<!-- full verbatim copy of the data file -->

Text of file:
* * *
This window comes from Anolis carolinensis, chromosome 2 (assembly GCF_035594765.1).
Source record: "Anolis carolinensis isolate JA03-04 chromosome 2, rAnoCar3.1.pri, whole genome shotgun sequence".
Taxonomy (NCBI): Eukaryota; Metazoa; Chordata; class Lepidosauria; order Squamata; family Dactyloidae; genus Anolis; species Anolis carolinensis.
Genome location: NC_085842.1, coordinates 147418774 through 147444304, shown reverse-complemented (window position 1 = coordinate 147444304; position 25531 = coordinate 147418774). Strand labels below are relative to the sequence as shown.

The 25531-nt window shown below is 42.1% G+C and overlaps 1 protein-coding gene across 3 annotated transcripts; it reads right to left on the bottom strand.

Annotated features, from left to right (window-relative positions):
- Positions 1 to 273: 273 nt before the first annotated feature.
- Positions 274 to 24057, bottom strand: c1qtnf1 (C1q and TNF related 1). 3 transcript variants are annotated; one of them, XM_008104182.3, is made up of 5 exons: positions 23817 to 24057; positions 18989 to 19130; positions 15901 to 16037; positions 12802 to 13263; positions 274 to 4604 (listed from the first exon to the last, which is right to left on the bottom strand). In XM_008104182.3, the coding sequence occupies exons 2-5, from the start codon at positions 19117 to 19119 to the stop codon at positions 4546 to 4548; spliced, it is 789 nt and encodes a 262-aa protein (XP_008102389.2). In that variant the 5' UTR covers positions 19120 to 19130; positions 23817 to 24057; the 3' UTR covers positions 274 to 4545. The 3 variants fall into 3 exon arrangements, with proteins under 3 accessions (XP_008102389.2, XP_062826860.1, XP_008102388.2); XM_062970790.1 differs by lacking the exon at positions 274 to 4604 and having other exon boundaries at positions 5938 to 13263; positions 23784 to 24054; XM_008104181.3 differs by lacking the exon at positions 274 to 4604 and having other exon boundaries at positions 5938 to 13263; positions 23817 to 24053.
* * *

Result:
This window comes from Anolis carolinensis, chromosome 2 (assembly GCF_035594765.1).
Source record: "Anolis carolinensis isolate JA03-04 chromosome 2, rAnoCar3.1.pri, whole genome shotgun sequence".
Taxonomy (NCBI): Eukaryota; Metazoa; Chordata; class Lepidosauria; order Squamata; family Dactyloidae; genus Anolis; species Anolis carolinensis.
Genome location: NC_085842.1, coordinates 147418774 through 147444304, shown reverse-complemented (window position 1 = coordinate 147444304; position 25531 = coordinate 147418774). Strand labels below are relative to the sequence as shown.

The 25531-nt window shown below is 42.1% G+C and overlaps 1 protein-coding gene across 3 annotated transcripts; it reads right to left on the bottom strand.

Annotated features, from left to right (window-relative positions):
- Positions 1 to 273: 273 nt before the first annotated feature.
- Positions 274 to 24057, bottom strand: c1qtnf1 (C1q and TNF related 1). 3 transcript variants are annotated; one of them, XM_008104182.3, is made up of 5 exons: positions 23817 to 24057; positions 18989 to 19130; positions 15901 to 16037; positions 12802 to 13263; positions 274 to 4604 (listed from the first exon to the last, which is right to left on the bottom strand). In XM_008104182.3, the coding sequence occupies exons 2-5, from the start codon at positions 19117 to 19119 to the stop codon at positions 4546 to 4548; spliced, it is 789 nt and encodes a 262-aa protein (XP_008102389.2). In that variant the 5' UTR covers positions 19120 to 19130; positions 23817 to 24057; the 3' UTR covers positions 274 to 4545. The 3 variants fall into 3 exon arrangements, with proteins under 3 accessions (XP_008102389.2, XP_062826860.1, XP_008102388.2); XM_062970790.1 differs by lacking the exon at positions 274 to 4604 and having other exon boundaries at positions 5938 to 13263; positions 23784 to 24054; XM_008104181.3 differs by lacking the exon at positions 274 to 4604 and having other exon boundaries at positions 5938 to 13263; positions 23817 to 24053.